August 10, 2022

Ex-Goldman Sachs banker Tim Leissner admitted Tuesday that he sent fake emails for years while posing as his ex-wife Judy Chan – the latest revelation about past shenanigans during the ongoing embezzlement trial of his former coworker Roger Ng.

Leissner is the prosecution’s star witness in the case against Ng, who faces federal charges over his alleged role in Malaysia’s 1MDB corruption scandal. Ng’s defense team has sought to raise questions about Leissner’s credibility by highlighting sordid details about his personal and professional life – previously accusing him of being a “double bigamist.”

While testifying on Tuesday, Leissner admitted that he pretended to be Chan, his then-wife, in emails sent to this future wife, model Kimora Lee Simmons, as well as Malaysian financier Jho Low. Leissner and Ng purportedly worked with Low to siphon hundreds of millions of dollars from Malaysia’s 1MDB sovereign development fund.

Leissner said he initially posed as Chan in the fake emails to convince Simmons – who he was dating – that they were no longer legally married.

Tim Leissner admitted to posing as his then-wife Judy Chan for years in fake emails.
South China Morning Post

The former star banker kept up the charade for years, pretending to be his ex-wife while exchanging messages about everything from family vacations to a claim that Simmons was responsible for an IRS audit of Leissner’s finances, Bloomberg reported. Leissner said he didn’t “remember” sending the email about the IRS audit.

Leissner acknowledged using the alias to repeatedly deny Simmons’ request that Chan accompany them on family vacations to Paris, a Caribbean island and other locations. He once claimed, while posing as Chan, that she couldn’t attend a trip because she and her children were hurt in a car crash.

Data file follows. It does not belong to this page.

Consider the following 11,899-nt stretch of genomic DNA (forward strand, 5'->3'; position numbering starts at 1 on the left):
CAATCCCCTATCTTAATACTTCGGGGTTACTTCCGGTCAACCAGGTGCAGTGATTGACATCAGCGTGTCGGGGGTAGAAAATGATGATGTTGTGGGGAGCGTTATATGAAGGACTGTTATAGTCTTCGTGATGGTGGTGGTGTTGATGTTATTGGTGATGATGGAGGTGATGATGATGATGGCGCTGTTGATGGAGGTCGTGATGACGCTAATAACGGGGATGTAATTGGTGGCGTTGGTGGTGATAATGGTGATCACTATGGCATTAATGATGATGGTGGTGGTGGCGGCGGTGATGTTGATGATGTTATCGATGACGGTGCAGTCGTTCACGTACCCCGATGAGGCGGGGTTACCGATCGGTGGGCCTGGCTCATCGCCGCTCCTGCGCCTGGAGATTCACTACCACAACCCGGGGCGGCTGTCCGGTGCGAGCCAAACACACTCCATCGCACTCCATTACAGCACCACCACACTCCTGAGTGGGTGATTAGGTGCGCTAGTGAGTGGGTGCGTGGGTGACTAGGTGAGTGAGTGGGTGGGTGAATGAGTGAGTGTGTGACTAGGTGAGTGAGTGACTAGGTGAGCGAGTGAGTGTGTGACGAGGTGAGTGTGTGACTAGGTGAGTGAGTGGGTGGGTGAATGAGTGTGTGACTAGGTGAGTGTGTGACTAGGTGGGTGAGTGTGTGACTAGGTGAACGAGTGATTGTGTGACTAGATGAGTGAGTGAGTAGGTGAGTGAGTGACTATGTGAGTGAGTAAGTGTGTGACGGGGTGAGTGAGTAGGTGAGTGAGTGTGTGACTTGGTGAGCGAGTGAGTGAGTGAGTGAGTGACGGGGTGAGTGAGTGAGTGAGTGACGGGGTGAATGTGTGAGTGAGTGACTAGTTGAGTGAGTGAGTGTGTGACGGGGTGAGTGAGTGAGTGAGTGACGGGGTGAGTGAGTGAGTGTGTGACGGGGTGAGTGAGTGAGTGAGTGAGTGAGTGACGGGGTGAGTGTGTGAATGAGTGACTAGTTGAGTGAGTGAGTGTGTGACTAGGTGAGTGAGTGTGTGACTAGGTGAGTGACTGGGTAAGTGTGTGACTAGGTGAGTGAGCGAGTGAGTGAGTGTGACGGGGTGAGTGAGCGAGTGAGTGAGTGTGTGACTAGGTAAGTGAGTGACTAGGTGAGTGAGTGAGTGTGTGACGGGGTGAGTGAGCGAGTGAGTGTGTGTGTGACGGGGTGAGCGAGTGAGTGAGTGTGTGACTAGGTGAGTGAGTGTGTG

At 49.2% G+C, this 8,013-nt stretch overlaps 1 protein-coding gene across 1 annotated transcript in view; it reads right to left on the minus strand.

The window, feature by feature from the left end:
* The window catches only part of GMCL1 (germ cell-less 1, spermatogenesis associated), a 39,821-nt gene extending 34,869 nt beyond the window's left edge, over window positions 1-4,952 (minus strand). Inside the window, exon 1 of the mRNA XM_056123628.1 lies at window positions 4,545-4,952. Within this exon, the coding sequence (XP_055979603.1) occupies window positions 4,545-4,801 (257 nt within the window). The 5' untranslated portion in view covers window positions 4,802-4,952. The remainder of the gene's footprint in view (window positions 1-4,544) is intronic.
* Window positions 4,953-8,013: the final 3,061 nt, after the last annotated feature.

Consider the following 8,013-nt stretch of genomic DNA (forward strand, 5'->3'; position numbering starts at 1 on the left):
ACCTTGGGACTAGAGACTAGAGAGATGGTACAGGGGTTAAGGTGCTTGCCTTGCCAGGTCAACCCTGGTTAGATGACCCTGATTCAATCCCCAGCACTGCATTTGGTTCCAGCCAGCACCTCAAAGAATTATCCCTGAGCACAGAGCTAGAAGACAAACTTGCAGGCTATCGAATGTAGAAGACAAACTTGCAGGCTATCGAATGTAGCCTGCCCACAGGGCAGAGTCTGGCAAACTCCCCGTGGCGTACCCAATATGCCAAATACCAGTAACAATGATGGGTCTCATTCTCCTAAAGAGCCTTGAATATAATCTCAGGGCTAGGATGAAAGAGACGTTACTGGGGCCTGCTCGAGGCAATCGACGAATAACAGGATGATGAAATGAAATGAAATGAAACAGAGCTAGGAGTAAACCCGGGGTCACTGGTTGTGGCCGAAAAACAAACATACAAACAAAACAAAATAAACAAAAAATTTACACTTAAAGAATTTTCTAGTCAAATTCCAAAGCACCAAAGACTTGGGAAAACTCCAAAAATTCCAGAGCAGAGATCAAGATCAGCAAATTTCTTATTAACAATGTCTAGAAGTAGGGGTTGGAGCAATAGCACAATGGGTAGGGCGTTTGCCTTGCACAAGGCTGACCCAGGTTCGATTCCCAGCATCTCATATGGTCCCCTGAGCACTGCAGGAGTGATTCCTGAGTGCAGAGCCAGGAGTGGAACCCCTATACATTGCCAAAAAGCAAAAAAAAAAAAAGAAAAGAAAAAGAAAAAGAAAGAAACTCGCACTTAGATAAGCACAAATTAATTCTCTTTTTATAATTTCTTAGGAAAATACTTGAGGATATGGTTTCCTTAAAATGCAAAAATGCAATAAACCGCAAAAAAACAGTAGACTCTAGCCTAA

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Ng’s attorney, Marc Agnifilo, told the court the emails helped prove that Leissner was a “rare cunning liar” whose testimony should not be trusted.

Tim Leissner and Kimora Lee Simmons
Tim Leissner used fake emails in a bid to convince his then-girlfriend Kimora Lee Simmons that he was divorced.
Araya Doheny

At one point during the proceedings, Agnifilo pressed Leissner on whether the emails revealed “an entire life you completely falsified because you made the whole thing up?”

“The correspondence, yes,” Leissner replied. “But an entire life may be too far.”  

Ng’s defense team also detailed instances in which Leissner used the fake email account to chat with Low in 2016, when the financier was attempting to sell art to Chan.

When asked why he faked those emails, Leissner claimed he was trying to “protect” Chan from Low.

Tim Leissner
Tim Leissner is the prosecution’s star witness in the case against his former colleague, ex-Goldman banker Roger Ng.
Bloomberg
Tim Leissner and Kimora Lee Simmons Leissner with their son seen in 2016.
Tim Leissner and Kimora Lee Simmons Leissner with their son seen in 2016.
Randy Brooke

“I wanted to pacify him or be friends. I wanted to make an effort or appear I was attempting to help him,” Leissner said.

Leissner, a former partner for Goldman Sachs’ Asia division, already pleaded guilty to charges of conspiracy to launder money and conspiracy to violate the Foreign Corrupt Practices Act. He agreed to forfeit $43.7 million and faces sentencing later this year.

Earlier in the trial, Leissner copped to the defense’s claim that he was a “double bigamist” – admitting he twice “faked” divorces from women to marry others while he was still legally wed.

Leissner has admitted to having several affairs, previously describing an episode in which a former lover allegedly blackmailed into buying her a $10 million mansion after she threatened to reveal the tryst to Simmons, his future wife.

Ng’s defense attorney has argued Leissner “uses women, he uses false intimacy, and now he’s trying to use my client to get him to do his jail time.”

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Ng, Goldman’s former head of investment banking in Malaysia, faces federal charges of conspiracy to launder money and violate US anti-bribery laws. He has pleaded not guilty.